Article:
Wednesday, September 21, 2011

Nuru International and Hunger In East Africa

It’s kind of hard to get our minds around a drought and what it means for people living in extreme poverty when we live in the United States. I think it’s hard because many of us have lost the connection between the weather and our food. It’s hard for us to imagine arrival at a supermarket and finding the shelves empty because food isn’t being produced. Imagine, walking through the produce section and seeing people fighting over the last small bag of potatoes, because nobody is sure when or if there will be another shipment arriving soon.

For 70% of the world’s extreme poor, they live in remote rural areas. There are no supermarkets insuring that there won’t be a shortage of food to eat. Instead, they rely on the land and work to the best of their ability to insure that their families have food to eat. And right now, there are millions in the Horn of Africa who are starving because of a drought, and because before the drought they lacked access to life-changing tools and knowledge.

Even in Kuria, Kenya where Nuru works, farmers have been affected by the drought. My friend Jake recently shared about a walk he took with a Nuru Agricultural Field Manager, James about the impact of the drought in Kuria. Nuru farmers have seen a decrease in yield of 20-30% on average, but thankfully, they still have enough food to feed their families and pay back the loan of seed and fertilizer they received at the beginning of the season. 

Other farmers did not fair so well. On the same walk, Jake and James came across a Nuru farmer’s fields and they were filled with maize that stood ten feet high.  Next to this field was a field with maize that stood 2-3 feet high and many of the plants didn’t have maize on them at all. James commented to Jake, “The drought has come again to Kenya. There will be hunger here. There will be so many this season.” James eyes grew more and more sad as he and Jake talked next to these fields.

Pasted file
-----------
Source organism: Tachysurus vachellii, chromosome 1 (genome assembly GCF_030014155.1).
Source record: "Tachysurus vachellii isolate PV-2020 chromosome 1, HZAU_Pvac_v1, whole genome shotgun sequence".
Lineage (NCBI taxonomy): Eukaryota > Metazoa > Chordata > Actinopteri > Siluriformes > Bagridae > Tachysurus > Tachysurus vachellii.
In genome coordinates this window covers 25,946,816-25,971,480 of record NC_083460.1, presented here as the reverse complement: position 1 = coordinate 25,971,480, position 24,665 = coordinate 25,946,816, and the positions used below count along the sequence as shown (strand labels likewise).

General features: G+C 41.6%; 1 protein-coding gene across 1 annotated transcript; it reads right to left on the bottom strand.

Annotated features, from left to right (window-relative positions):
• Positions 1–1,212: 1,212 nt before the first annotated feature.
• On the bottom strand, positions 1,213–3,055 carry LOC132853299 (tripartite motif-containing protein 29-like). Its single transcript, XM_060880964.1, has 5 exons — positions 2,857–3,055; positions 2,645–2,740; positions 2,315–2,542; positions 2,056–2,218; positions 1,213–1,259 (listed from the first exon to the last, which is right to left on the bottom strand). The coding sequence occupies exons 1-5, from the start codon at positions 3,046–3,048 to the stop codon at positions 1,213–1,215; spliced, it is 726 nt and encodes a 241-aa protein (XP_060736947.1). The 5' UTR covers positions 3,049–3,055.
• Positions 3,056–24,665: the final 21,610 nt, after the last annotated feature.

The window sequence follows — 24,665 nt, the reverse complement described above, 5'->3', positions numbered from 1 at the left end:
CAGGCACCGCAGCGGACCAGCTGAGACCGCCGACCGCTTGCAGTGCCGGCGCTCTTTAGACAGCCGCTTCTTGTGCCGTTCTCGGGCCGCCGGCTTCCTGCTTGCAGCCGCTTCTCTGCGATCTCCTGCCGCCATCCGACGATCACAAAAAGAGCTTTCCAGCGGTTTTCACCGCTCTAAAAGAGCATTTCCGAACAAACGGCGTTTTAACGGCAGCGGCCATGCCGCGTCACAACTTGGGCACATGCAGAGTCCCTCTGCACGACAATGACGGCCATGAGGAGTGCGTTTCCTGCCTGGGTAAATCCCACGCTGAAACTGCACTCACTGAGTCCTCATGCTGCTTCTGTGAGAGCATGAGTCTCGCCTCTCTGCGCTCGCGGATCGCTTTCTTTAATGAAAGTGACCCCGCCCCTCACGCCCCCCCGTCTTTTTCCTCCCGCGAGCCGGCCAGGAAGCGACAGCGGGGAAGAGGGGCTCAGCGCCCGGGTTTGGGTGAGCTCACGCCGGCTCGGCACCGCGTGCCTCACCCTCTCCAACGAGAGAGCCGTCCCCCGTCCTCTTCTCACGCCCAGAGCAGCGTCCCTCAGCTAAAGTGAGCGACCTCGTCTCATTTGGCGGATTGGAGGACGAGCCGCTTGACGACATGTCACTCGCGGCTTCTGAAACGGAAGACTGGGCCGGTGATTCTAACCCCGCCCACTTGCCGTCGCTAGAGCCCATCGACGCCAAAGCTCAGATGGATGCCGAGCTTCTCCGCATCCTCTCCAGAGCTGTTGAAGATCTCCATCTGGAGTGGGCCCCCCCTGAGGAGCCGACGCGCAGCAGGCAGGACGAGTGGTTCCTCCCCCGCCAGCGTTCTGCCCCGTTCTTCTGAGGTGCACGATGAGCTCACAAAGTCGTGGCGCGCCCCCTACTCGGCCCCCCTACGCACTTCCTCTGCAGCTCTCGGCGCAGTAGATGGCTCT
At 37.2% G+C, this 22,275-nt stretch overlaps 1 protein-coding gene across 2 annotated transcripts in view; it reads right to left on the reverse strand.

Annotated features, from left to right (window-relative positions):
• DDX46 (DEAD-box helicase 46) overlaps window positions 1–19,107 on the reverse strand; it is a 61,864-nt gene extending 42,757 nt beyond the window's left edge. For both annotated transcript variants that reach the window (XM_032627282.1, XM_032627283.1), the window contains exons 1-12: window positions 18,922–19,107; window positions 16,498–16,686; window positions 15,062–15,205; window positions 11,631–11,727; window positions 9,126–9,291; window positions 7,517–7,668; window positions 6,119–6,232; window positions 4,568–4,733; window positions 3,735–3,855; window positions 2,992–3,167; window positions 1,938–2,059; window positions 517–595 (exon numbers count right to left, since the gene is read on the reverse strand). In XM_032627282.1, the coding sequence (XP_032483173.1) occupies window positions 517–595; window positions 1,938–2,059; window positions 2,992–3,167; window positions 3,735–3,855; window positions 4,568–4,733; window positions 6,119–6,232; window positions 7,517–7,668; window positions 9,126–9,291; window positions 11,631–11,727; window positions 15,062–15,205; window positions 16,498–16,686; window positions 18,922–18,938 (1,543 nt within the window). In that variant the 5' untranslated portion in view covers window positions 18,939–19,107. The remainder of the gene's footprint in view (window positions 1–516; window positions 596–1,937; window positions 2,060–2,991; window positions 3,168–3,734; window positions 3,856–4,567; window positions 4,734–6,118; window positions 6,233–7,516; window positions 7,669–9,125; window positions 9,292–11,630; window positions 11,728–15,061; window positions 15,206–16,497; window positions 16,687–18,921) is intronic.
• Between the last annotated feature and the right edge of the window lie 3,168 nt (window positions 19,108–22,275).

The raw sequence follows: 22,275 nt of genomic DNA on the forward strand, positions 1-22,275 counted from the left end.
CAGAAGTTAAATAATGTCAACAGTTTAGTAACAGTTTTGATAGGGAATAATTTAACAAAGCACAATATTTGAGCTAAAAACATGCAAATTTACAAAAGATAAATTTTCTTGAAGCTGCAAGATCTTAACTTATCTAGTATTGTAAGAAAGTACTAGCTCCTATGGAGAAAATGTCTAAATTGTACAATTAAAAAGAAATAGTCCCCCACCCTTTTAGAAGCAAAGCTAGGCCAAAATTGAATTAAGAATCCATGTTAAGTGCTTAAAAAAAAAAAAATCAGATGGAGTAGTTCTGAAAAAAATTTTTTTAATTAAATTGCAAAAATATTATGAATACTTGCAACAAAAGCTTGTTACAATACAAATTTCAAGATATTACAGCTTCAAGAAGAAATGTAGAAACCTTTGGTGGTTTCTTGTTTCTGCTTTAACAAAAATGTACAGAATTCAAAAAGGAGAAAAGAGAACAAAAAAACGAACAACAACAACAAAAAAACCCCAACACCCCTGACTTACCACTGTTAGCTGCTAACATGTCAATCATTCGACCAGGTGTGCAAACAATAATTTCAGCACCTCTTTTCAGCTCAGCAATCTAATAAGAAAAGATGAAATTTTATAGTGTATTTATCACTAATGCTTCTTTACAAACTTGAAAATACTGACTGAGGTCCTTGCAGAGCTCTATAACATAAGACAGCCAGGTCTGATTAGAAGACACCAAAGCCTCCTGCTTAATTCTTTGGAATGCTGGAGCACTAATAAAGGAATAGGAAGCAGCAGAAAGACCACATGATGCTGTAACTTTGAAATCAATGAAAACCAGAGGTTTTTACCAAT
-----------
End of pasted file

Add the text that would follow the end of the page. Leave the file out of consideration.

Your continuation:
The World Food Programme has noted that about 13 million people will be affected by drought in Somalia alone. This famine is absolutely overwhelming. It’s utterly heartbreaking, and yet, it is so difficult to imagine that in today’s world there are people who are literally starving to death.

It doesn’t have to be this way. As I mentioned before, over 10,000 people who are participating in Nuru’s agricultural programs are beginning to turn the tide.  They were trained in best practices for growing maize, took out Nuru agricultural loans, and have enough to feed their families and pay back their loans.  Programs like Nuru’s are allowing our neighbors who are living in extreme poverty to bring about lasting change through simple, scalable and sustainable ideas that can literally save lives.

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